Colleen is such a sweet name isn't it? I picked this audiobook up because it purported to be a murder mystery set in Austin, Texas, in the early 1900's, where a serial killer is offing blonde servant girls who each seem to get a butterfly in a glass sphere as a present before they go under the knife as it were. So in some ways it seemed to offer itself as a cross between Silence of the Lambs, and Angels and Insects which was an intriguing mash-up to me. The problem with it was that the first quarter of the novel had nothing to do with tracking down murderers. Instead it was a dumb romance. Even when the murderer showed up, the novel gave him only a few pages and then went back to discussing chenille and tea services. In short, it sucked and I proudly DNF'd it.
Main character, Lily Donaldson, has suffered a degradation of her circumstances. In a prologue, her family farm burns down in Larsen, Texas, and she's forced to move to Austin to seek employment as a maid. I normally skip prologues, but sometimes they're hard to detect in audio books and hearing this one only served to reinforced my already strong feelings about them: they are a complete waste of time, and in print form, a waste of trees. The farm burning, instead of being offered as a boring and overly melodramatic opener, could have been included in chapter one as a two-sentence back-story and achieved the same end. I don't get this obsession which writers have with prologues and epilogues. Cut it out! Cut to the chase instead!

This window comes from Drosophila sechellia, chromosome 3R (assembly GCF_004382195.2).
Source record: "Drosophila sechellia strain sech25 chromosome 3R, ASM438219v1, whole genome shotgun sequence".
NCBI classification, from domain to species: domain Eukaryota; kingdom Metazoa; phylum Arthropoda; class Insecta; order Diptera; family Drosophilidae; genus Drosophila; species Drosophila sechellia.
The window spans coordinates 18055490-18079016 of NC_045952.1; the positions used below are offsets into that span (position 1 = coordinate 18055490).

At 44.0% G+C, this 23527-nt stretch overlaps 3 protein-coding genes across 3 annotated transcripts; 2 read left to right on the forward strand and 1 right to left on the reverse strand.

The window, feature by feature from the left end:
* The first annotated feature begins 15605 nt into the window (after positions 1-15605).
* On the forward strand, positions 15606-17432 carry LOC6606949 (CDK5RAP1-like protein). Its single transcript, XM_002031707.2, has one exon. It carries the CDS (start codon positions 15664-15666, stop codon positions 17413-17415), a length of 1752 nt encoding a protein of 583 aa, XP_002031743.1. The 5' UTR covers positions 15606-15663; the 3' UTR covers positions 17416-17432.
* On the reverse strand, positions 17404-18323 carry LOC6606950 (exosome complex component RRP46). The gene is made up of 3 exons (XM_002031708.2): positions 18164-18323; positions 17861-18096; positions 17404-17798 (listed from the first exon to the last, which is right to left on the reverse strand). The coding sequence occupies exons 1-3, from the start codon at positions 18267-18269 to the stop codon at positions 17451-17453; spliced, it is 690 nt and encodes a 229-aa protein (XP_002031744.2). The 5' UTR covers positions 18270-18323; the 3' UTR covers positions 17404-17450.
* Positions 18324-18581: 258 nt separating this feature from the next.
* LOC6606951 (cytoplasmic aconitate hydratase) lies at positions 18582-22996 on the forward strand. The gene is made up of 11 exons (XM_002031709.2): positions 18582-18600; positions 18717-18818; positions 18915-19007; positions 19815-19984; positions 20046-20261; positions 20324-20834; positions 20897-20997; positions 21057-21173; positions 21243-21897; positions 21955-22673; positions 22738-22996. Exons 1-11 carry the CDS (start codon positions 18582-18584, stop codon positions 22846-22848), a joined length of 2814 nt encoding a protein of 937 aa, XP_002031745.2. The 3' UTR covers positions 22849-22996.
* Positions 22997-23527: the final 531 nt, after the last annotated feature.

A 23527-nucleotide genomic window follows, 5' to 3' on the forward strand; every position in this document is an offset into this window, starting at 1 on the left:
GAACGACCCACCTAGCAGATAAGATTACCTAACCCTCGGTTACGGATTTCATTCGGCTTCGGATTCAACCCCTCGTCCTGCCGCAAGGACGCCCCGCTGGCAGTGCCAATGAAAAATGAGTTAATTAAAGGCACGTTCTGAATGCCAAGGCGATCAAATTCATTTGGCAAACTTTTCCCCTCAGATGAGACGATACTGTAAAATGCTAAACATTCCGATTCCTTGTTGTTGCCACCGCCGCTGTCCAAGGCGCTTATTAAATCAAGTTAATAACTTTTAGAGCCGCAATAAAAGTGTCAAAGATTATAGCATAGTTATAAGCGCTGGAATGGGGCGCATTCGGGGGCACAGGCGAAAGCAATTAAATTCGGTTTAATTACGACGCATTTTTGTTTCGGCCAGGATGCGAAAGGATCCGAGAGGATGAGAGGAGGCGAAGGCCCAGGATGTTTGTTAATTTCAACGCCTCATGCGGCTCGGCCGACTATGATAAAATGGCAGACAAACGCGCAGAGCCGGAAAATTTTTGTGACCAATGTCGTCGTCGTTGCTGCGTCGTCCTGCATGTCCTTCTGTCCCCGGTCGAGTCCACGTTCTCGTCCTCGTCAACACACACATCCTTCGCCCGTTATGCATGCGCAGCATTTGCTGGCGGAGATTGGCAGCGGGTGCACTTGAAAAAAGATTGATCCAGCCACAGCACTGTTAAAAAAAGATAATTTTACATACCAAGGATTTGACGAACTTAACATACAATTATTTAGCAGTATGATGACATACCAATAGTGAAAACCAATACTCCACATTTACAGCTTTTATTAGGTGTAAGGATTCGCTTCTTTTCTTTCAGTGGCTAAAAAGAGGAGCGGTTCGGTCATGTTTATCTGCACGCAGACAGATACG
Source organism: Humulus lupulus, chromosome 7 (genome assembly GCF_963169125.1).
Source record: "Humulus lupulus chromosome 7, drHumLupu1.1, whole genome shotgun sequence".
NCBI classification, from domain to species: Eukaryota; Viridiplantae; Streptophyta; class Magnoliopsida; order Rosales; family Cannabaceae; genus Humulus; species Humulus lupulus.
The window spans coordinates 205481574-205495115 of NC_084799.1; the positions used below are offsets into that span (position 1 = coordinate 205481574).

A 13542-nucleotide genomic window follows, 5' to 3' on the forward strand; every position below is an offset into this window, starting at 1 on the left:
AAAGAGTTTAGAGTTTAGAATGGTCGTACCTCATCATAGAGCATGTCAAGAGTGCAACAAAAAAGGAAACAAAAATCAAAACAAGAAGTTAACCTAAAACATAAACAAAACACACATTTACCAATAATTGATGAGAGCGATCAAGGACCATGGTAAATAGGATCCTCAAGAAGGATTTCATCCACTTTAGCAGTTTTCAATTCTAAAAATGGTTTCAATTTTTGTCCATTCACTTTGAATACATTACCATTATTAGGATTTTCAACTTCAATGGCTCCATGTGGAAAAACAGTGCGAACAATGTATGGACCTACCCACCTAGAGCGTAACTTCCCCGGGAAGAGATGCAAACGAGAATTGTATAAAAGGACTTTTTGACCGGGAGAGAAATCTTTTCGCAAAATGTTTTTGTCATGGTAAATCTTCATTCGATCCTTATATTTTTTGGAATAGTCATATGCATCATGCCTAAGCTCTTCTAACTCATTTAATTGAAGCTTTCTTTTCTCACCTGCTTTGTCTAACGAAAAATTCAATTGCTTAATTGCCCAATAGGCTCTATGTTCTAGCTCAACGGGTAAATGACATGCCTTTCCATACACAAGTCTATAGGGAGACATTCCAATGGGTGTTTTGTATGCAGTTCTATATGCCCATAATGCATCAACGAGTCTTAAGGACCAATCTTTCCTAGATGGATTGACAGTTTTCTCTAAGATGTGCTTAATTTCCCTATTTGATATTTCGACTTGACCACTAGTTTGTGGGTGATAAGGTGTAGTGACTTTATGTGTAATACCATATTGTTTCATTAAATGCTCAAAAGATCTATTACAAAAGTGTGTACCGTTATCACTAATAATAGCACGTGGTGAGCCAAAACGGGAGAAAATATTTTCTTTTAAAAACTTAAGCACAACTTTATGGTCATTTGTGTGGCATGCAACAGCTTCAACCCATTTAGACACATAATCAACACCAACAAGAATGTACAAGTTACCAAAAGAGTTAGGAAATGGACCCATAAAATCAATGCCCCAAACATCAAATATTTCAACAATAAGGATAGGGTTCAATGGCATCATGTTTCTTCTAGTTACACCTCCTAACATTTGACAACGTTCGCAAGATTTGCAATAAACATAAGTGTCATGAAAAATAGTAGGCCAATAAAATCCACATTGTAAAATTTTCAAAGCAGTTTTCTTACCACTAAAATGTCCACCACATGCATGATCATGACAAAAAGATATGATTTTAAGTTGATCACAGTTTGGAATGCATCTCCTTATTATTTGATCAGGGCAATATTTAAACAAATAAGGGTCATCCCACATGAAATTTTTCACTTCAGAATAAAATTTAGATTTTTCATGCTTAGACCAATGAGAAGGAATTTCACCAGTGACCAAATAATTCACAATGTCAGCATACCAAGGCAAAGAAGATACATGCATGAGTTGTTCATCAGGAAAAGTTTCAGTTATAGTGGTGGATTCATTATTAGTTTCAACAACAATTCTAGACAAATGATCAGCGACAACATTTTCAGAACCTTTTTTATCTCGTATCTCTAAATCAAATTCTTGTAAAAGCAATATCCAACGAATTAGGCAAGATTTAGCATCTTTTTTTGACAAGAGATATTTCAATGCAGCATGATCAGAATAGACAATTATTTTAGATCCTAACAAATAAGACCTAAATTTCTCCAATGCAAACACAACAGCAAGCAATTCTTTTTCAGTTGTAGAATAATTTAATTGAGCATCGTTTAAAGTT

So this book could have saved trees (or in the audio book, fossil fuels in the form of the plastic in the CDs). Shame on the author. Anyway, Lily works for the Marshall family as a maid and has impressed her employer so well that she's assigned as a ladies maid to the bitch daughter of the family, who happens to have set her sights on Lily's ex-boyfriend, Andy, a jerk who abandoned Lily in Larsen and is now living in Austin in much elevated circumstances, and lo and behold! happens to run into lily on day one - or near enough. What are the odds? Well, in romance novels, quite obviously they're better than one to one raised to the power of trite.
So all suspense is lost. We already knew the serial killer would be caught, but at least we had to look forward to him being tracked down and caught, yet the story is less focused on him than it is on Lily's pining for Andy, and her being bullied by her mistress, who finds any contact between her maid and Andy to be objectionable, and on silk skirts and fine hats. This author needs to get her priorities straight. Meanwhile, Andy is apparently investigating the murders, and is leaning on Lily for help, thereby causing her trouble. In short, he's still a selfish jerk, yet she's still pining for him. I have no respect for a character like that.
Clearly the story is going to get these two back together, and make his obnoxious behavior all okay, but to me it isn't, and if I already know exactly how this story is going to pan out, where is my incentive to continue reading it, let alone recommend it, which I certainly do not?